Pell Grant Application:
Where To Go & What To Do

There’s no mystery to the Pell grant application. I’ll keep this short and sweet. You probably already filled out your application and just don’t realize it.










How It Works

The application is part of the FAFSA process.

When you submit your Free Application for Federal Student Aid (also called the FAFSA), you apply for several programs all at once.

To apply, just go here: Pell grant application

The Other Programs

Here are some of the other programs you'll apply for:

  • College Pell Grants
  • Stafford Student Loans, subsidized and unsubsidized
  • Perkins Student Loans
  • PLUS Loans
  • FSEOG Grants
  • TEACH Grants
  • Iraq, Afghanistan, and other Military family financial aid

You will also find out your eligibility for several federal scholarships, and a few other programs, like work-study programs at the federal level.

See? Sometimes paperwork is useful.

State Based Financial Aid

Your state likely also uses the FAFSA to evaluate your eligibility for their programs - many states use it. Several states, like New York, California, Texas and many others, have in-state programs to help students with tuition.

When you submit the FAFSA, you are being evaluated for those programs as well. Your college or university also uses the FAFSA to determine your eligibility for many of their in-house programs as well, such as grants or an in-state work-study program.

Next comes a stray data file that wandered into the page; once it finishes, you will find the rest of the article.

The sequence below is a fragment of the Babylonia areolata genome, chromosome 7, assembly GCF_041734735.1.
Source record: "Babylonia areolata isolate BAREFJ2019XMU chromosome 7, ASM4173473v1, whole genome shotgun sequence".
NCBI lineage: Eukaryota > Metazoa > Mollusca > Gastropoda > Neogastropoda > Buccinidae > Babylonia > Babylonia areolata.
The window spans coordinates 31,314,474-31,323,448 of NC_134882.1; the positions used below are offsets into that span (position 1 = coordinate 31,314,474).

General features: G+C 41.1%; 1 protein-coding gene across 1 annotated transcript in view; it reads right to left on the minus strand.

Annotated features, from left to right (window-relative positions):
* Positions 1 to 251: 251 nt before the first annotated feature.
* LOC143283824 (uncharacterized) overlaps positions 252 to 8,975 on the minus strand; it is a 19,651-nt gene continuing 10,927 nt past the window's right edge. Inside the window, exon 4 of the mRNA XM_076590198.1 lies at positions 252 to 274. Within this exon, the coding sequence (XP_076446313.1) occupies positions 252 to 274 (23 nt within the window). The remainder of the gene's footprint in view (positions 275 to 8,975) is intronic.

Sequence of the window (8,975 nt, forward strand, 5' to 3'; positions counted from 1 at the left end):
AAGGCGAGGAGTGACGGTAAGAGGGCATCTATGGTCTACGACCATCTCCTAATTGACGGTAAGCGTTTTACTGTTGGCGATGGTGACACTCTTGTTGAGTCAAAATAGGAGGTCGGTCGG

What Happens Next

After filling out the FAFSA online and submitting it, you will have to wait a short period of time, 3-10 days usually.

You will get a pin to log in and check your results. You will see a report there called your Student Aid Report, sometimes called a SAR. This report will tell you what federal programs you are eligible for, and takes about a week if you do it electronically. It takes up to 2 weeks if on paper.

Your Pell Grant Application Approval

The Student Aid Report, as your Pell Grant application, will tell you if you qualify for a grant. Typically, this money will go directly to your college or university to cover part of your tuition, and it will come in 2 pieces:

Half in the Fall semester

Half in the Winter/Spring semester

If your school uses quarters, then it will divided in 3 pieces, one third for each quarter. The checks should arrive directly to the school financial aid department, and you won’t have to do much more to receive it. Maybe sign an acknowledgement.

Then the money just arrives, until next year, and you have to fill out the FAFSA again. It’s just a form.

Fill out the FAFSA, and see if you qualify.

Other Aid

You can contact your school’s financial aid office for the school’s aid offers, and the state offers as well, usually.

After you get your report and any local offers, you may have to fill out a few more sheets for loans.

Not Too Hard

Yes, the FAFSA is a long-ish form, but that’s just the small price you pay (your time to fill it out) in order to get the benefit.

Take a few minutes and fill it out. If you are 24 and haven’t got a good job, and you want to finish, you probably will qualify for something.

Good luck!




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